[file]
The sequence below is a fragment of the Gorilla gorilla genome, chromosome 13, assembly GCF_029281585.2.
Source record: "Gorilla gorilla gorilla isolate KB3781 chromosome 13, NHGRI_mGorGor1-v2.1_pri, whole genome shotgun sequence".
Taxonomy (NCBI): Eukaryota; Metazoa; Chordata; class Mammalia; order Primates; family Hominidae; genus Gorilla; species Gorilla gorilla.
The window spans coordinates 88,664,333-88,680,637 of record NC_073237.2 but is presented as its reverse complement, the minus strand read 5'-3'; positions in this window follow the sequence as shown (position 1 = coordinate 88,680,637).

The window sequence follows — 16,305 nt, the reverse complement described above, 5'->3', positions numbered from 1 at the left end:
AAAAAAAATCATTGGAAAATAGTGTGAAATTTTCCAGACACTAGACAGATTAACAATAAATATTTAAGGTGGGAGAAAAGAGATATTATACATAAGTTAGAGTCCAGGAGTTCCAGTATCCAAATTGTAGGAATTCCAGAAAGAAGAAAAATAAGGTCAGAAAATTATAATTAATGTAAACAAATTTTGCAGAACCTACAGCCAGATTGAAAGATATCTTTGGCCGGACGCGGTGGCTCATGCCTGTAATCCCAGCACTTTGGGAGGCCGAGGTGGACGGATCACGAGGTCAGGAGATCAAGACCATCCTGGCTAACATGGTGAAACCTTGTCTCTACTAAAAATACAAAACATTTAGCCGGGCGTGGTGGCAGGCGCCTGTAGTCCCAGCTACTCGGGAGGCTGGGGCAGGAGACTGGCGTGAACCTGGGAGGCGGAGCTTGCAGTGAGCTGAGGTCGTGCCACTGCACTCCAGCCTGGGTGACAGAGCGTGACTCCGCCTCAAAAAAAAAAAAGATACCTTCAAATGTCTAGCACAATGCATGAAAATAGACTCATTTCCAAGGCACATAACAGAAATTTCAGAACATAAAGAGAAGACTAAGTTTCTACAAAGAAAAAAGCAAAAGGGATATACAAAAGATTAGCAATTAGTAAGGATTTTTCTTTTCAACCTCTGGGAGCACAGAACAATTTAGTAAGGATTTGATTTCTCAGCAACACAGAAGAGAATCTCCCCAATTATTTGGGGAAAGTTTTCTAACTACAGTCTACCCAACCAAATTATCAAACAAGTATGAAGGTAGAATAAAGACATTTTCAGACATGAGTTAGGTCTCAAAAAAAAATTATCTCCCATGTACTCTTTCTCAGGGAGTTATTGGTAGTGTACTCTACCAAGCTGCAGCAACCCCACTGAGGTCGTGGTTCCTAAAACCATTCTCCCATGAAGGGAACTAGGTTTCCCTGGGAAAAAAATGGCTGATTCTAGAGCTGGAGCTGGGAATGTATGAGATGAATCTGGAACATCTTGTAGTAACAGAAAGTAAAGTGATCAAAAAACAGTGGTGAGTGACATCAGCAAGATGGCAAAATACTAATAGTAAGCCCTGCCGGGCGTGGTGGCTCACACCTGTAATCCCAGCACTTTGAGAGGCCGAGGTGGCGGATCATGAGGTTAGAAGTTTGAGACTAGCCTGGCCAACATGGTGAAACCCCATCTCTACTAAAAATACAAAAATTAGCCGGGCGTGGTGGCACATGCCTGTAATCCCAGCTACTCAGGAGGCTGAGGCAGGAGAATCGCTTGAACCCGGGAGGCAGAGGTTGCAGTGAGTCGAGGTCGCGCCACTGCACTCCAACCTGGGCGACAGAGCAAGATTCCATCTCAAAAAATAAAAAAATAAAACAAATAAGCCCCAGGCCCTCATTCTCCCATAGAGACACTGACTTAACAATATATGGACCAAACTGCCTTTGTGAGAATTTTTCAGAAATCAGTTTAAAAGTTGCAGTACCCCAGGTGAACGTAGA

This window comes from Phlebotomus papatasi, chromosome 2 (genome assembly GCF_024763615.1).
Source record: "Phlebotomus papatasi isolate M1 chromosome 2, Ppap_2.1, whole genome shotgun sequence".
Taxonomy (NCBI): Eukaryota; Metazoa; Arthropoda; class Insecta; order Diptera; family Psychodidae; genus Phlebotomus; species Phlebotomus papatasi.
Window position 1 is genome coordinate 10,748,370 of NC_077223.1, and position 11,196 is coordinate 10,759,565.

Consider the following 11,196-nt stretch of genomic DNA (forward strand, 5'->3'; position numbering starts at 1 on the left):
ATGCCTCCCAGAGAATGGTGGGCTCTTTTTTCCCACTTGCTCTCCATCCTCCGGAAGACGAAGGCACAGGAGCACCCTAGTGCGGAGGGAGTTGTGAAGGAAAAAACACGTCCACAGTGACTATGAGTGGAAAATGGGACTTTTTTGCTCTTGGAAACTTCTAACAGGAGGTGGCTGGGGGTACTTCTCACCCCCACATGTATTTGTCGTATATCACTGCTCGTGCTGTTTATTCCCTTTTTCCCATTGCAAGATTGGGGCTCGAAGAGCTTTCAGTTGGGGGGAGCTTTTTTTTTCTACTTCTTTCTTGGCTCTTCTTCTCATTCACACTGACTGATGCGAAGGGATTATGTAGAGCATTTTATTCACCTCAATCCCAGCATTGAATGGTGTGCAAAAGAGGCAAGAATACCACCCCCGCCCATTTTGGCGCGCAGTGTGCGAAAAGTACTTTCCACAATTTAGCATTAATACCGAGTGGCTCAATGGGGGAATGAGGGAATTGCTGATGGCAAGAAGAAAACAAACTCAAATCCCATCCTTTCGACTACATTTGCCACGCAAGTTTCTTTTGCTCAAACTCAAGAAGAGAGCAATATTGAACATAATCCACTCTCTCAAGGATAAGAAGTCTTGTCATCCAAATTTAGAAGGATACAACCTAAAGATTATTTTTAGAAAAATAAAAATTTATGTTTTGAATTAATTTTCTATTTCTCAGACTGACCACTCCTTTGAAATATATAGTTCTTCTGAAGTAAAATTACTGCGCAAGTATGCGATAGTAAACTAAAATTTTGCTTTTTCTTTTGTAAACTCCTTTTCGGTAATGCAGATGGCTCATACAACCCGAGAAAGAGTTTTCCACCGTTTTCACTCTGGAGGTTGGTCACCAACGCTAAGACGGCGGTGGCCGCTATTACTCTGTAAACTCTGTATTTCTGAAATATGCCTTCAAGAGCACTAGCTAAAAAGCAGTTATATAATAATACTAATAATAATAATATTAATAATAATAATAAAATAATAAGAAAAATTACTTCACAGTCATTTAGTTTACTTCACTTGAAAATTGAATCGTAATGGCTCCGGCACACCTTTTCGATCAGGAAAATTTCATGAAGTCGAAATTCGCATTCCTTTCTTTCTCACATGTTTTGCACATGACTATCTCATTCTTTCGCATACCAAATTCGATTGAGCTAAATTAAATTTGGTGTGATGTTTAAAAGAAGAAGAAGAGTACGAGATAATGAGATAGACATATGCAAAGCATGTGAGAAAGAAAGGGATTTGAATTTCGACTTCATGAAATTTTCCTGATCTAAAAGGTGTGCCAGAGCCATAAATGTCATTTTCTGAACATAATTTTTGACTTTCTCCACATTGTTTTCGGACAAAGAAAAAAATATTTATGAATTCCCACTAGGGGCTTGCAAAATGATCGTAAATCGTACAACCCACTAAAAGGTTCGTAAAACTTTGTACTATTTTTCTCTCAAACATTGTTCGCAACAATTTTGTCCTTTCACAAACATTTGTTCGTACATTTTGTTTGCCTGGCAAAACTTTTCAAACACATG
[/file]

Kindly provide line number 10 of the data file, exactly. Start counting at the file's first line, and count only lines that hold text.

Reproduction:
Window position 1 is genome coordinate 10,748,370 of NC_077223.1, and position 11,196 is coordinate 10,759,565.